Good funk never gets old. Start playing the Meters, or Curtis Mayfield, or Sly and the Family Stone at your next party, and watch the mood change to ebullience. Funk also has the side benefit of being ‘acceptable’ driving music for D and myself.
Various Artists: What It Is!: Pitchfork Record Review
It’s rather nice to have one, well-documented place to go for such a huge range of funk and soul tracks, and Rhino has taken advantage of it, consolidating things even further to compile what amounts to, as Oliver Wang says in his lead-in essay, a “shadow history of funk.” These aren’t the songs that blew up the charts, though you may have heard a few of them– Curtis Mayfield’s “(Don’t Worry) If There’s a Hell Below We’re All Gonna Go” or Wilson Pickett’s “Engine Number 9”, for instance.
There are names that pop up throughout the generous track notes, and two of the most common are the twin giants of New Orleans r&b: Allen Toussaint and the Meters, who often worked as Toussaint’s house band. Both are represented with their own tracks, but Toussaint penned a further seven, and at least a couple of Meters turn up on six tracks credited to other artist. The best of these is a full-on Meters romp, Cyrille Neville’s 1970 killer “Gossip”, The song opens with a towering “coral sitar” guitar riff from Leo Nocentelli that injects a heavy does of psychedelia to accent the rock-hard beat.
A few tracks later, you get a real sitar, courtesy of Ananda Shankar’s cover of “Jumpin’ Jack Flash”. Shankar was nephew to Ravi, and sold a truckload of LPs grafting virtuoso sitar playing onto psychedelic pop; “Metamorphosis” is the funkiest track from his self-titled LP, but “Jumpin’ Jack Flash” is more immediate. On the less frivolous end of things is “Headless Heroes” by Eugene McDaniels, from his political funk opus Headless Heroes of the Apocalypse, a record Spiro Agnew personally requested be withdrawn in spite of the fact that almost nobody heard it. When McDaniels refers to us all as “racial pawns in the master game” and asserts that “the player who controls the board sees them all as the same/ Basically cannon fodder,” you know he means it.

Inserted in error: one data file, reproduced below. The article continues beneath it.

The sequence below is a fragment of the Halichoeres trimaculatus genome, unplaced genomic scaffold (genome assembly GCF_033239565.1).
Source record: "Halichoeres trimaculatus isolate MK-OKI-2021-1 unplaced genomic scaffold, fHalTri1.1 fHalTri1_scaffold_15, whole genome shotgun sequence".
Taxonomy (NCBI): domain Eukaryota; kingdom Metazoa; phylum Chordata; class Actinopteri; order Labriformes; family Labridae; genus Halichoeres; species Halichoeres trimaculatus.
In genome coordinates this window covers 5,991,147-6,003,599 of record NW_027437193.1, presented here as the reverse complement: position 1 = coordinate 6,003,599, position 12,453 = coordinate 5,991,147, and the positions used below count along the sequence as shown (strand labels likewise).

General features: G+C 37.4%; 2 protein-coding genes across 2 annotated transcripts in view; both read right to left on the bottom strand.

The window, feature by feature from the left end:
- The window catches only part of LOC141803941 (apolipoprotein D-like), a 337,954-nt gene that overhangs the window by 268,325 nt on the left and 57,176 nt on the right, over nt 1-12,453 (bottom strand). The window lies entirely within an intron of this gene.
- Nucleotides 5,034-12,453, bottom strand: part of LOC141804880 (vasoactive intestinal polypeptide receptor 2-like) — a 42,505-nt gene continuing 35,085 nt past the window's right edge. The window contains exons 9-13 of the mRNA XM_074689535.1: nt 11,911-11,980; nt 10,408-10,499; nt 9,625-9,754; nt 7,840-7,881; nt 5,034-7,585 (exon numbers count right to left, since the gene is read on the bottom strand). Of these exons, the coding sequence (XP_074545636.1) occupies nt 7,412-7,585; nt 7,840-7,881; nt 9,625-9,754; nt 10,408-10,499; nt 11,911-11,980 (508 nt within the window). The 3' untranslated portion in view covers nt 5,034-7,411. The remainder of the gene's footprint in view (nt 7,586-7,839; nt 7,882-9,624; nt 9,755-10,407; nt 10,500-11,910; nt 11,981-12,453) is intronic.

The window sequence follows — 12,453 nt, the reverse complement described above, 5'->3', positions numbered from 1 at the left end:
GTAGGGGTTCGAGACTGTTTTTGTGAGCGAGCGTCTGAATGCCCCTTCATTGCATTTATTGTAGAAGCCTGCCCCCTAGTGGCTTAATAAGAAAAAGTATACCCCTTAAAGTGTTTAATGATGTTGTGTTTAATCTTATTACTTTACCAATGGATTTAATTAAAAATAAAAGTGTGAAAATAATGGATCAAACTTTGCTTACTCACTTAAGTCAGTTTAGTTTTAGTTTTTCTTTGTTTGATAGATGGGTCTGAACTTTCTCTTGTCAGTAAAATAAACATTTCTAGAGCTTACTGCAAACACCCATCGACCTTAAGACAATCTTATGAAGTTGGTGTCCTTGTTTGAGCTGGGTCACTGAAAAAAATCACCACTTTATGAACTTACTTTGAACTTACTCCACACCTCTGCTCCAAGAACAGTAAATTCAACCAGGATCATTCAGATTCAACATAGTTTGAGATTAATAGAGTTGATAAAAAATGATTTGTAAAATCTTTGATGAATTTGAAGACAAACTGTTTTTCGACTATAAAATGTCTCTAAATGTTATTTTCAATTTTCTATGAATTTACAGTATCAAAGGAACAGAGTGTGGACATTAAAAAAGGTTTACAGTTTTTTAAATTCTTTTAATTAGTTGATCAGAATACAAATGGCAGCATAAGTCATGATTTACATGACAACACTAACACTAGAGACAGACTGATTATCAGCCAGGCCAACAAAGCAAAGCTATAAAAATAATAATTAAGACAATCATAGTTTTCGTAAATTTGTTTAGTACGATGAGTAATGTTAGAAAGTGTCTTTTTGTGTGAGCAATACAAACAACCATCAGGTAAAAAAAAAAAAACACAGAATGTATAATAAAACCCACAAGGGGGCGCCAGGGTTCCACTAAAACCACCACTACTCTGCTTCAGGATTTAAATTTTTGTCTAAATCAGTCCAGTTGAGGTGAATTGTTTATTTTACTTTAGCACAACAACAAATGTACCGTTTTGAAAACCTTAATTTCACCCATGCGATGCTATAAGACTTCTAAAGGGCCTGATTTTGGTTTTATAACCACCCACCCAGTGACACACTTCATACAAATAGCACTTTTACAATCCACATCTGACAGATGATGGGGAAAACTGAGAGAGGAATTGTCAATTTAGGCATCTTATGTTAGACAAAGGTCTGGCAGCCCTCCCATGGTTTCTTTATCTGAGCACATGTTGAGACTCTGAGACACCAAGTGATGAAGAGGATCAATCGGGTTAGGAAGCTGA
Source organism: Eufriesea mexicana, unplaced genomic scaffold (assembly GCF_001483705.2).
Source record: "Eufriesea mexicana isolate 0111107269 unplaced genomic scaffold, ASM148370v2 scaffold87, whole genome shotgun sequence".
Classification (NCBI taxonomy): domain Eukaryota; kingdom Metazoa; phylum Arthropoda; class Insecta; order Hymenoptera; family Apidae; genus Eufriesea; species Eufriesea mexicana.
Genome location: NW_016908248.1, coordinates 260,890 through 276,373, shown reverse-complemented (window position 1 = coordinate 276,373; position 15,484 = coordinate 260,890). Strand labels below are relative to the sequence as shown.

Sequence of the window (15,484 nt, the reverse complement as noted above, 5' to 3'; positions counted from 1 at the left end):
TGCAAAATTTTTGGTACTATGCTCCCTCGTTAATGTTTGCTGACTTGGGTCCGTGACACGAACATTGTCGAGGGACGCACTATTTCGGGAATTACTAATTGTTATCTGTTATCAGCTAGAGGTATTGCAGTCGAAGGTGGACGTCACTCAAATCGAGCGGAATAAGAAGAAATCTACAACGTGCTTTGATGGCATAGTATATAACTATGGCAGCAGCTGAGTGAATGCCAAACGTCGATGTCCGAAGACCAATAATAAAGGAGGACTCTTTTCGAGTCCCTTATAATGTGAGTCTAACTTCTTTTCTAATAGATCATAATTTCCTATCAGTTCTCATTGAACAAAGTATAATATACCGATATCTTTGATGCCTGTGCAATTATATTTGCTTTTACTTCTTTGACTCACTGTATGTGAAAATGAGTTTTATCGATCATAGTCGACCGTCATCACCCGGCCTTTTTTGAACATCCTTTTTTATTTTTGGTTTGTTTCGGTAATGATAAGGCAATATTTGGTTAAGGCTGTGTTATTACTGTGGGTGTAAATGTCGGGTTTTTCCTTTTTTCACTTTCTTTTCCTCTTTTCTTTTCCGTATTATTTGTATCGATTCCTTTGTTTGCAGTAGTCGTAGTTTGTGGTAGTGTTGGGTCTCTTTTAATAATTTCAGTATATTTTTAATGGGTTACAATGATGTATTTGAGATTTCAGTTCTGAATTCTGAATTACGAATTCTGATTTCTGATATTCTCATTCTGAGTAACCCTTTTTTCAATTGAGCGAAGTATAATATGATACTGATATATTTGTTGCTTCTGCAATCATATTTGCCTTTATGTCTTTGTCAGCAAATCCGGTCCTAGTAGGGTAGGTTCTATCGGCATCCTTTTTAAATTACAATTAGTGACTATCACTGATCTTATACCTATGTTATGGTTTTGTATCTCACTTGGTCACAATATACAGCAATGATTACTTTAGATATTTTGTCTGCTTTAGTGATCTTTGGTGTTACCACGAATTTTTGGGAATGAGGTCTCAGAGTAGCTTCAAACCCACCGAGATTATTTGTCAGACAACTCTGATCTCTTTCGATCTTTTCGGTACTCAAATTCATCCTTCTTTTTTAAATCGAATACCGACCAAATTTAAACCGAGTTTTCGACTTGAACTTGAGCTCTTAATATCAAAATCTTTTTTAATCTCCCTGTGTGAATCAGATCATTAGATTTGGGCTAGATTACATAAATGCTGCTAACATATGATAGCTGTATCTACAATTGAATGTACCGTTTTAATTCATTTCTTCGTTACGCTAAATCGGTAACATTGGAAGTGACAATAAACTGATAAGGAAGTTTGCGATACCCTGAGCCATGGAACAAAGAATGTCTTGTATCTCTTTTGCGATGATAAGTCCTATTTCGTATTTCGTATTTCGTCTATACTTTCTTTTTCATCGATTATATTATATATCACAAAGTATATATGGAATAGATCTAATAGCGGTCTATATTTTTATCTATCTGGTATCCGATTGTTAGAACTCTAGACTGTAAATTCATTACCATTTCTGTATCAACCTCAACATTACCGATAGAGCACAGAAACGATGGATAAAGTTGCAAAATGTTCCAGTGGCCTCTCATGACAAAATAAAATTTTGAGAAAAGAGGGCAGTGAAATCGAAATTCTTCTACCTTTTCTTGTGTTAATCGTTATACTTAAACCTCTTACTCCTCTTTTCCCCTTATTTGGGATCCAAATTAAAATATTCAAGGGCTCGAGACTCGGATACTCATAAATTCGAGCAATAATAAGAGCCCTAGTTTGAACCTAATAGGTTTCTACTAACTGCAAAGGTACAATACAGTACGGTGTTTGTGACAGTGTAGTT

Paranoia rears its head on the dark funk of Baby Huey & the Babysitters’ “Hard Times”, an icy ghetto soul track with a chilling, guitar-soaked intro and lyrics about being held up by someone you thought you trusted. Baby Huey is one of many artists here worth investigating further– including the Meters, Curtis Mayfield, Wilson Pickett, Harlem River Drive, Mongo Santamaria, Fred Wesley, King Curtis, and Bobby Byrd. There are, however, a number of artists for whom further investigation is damn near impossible. More than a quarter of the bands included here never released a full-length album, so the Houseguests’ “What So Never the Dance” is pretty much it. This is where the value of a set like this really comes into sharp relief– Tony Alvon & the Belairs’ groover “Sexy Coffee Pot” has never been easier to come by than it is with this on the shelves.
and from the Amazon listing:
Too many reissue compilations are content to merely slice ‘n’ dice familiar catalog choices in not particularly original ways. But this four-disc, 91-track trove of obscure ’70s R&B and funk from Warner-distributed labels great and small argues there’s still treasure to be gleaned from studio vaults–a five-hour groove-fest that’s as interested in shaking booty as in opening ears. Even the genre’s groundbreaking usual suspects (Wilson Pickett, the Bar-Kays, Curtis Mayfield, Earth, Wind & Fire, et al) are represented by selections that aren’t immediately familiar, while Queen of Soul Aretha Franklin serves up a radically different, previously unreleased take of “Rock Steady.” Still other stars contribute their sonic touches to some of the lesser-known cuts, as witnessed by the patent trippiness of Sly Stone alter-egos 6ix and Stanga on “I’m Just Like You” and “Little Sister,” respectively; the stark, party-not-so-hearty contrast of the Mayfield-written-and-produced “Hard Times” by Baby Huey & Baby Sisters; and the Meters’ version of “Tampin’,” released under the moniker of the Rhine Oaks.
Sequenced in rough chronological order, it’s a savvy window into a musical evolution as well, with the rhythmic guitars, organ swells, and horn flourishes of traditional ’60s R&B giving way to sinewy synths and increasingly chunky bass lines as the decade grooves on. While savvy hip-hoppers will note that many of the rarities here have already been repurposed by shrewd mixers, it’s a revelation to hear them in their original form. A compelling deconstruction of an often clichéd and too-narrowly-defined genre, this is an anthology that showcases music that has influenced such contemporary artists as Tupac, the Beastie Boys, Snoop Dogg, and Kanye West, annotated by many of the original musicians who set the dance floor in motion.